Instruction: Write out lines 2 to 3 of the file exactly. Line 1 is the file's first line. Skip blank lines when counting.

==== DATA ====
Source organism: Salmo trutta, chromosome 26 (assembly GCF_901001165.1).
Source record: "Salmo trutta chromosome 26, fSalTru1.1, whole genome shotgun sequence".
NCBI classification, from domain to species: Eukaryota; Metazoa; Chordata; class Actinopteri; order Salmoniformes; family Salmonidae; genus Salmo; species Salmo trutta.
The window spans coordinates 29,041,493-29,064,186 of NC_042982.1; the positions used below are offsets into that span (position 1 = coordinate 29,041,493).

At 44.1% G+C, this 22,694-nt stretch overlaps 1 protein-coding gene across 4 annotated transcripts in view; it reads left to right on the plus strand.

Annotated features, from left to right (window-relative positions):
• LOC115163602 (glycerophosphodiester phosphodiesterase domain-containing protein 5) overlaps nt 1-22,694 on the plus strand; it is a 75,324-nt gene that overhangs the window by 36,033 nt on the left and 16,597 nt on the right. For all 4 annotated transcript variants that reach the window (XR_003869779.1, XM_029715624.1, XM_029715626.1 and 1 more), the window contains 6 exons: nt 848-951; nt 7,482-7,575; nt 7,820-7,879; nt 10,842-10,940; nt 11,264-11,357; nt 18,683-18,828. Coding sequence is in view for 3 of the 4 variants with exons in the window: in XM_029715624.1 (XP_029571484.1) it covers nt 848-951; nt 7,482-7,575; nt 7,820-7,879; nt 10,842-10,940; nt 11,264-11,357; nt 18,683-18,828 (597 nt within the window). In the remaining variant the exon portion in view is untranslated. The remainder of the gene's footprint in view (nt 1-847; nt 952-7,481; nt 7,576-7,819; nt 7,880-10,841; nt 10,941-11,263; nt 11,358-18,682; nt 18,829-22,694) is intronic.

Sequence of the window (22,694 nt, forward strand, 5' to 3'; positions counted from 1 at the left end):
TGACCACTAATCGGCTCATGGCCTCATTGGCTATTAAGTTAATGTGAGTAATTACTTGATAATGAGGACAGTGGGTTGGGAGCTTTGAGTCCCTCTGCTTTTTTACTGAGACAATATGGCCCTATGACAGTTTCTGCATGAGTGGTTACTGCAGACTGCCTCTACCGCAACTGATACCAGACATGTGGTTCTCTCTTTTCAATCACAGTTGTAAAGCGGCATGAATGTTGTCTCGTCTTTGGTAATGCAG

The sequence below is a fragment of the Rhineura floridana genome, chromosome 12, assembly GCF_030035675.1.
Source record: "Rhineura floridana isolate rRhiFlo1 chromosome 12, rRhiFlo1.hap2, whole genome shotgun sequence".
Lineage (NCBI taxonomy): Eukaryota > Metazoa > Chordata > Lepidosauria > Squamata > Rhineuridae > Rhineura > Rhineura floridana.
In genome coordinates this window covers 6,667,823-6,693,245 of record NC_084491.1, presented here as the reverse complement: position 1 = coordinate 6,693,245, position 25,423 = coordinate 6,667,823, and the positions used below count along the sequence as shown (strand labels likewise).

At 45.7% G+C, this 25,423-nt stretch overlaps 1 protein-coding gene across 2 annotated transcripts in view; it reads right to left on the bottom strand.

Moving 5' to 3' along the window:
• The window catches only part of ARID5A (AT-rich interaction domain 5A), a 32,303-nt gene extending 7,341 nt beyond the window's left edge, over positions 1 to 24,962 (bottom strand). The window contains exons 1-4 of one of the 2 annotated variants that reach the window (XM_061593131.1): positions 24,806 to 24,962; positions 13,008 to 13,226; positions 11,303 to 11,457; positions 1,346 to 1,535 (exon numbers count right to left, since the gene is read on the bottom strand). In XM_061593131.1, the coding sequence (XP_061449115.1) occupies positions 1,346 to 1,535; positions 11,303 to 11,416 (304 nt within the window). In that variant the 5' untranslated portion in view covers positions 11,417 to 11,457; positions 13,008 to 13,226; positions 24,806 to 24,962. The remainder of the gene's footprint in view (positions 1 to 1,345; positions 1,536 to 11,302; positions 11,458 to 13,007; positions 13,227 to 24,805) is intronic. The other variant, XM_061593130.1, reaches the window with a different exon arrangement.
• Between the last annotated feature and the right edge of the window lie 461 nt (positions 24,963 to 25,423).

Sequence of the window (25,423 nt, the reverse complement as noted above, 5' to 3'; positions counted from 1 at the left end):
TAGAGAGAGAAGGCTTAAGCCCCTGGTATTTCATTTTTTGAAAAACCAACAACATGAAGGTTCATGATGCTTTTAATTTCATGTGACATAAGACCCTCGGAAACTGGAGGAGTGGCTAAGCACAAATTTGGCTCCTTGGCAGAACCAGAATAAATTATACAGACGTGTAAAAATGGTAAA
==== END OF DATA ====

Source record: "Salmo trutta chromosome 26, fSalTru1.1, whole genome shotgun sequence".
NCBI classification, from domain to species: Eukaryota; Metazoa; Chordata; class Actinopteri; order Salmoniformes; family Salmonidae; genus Salmo; species Salmo trutta.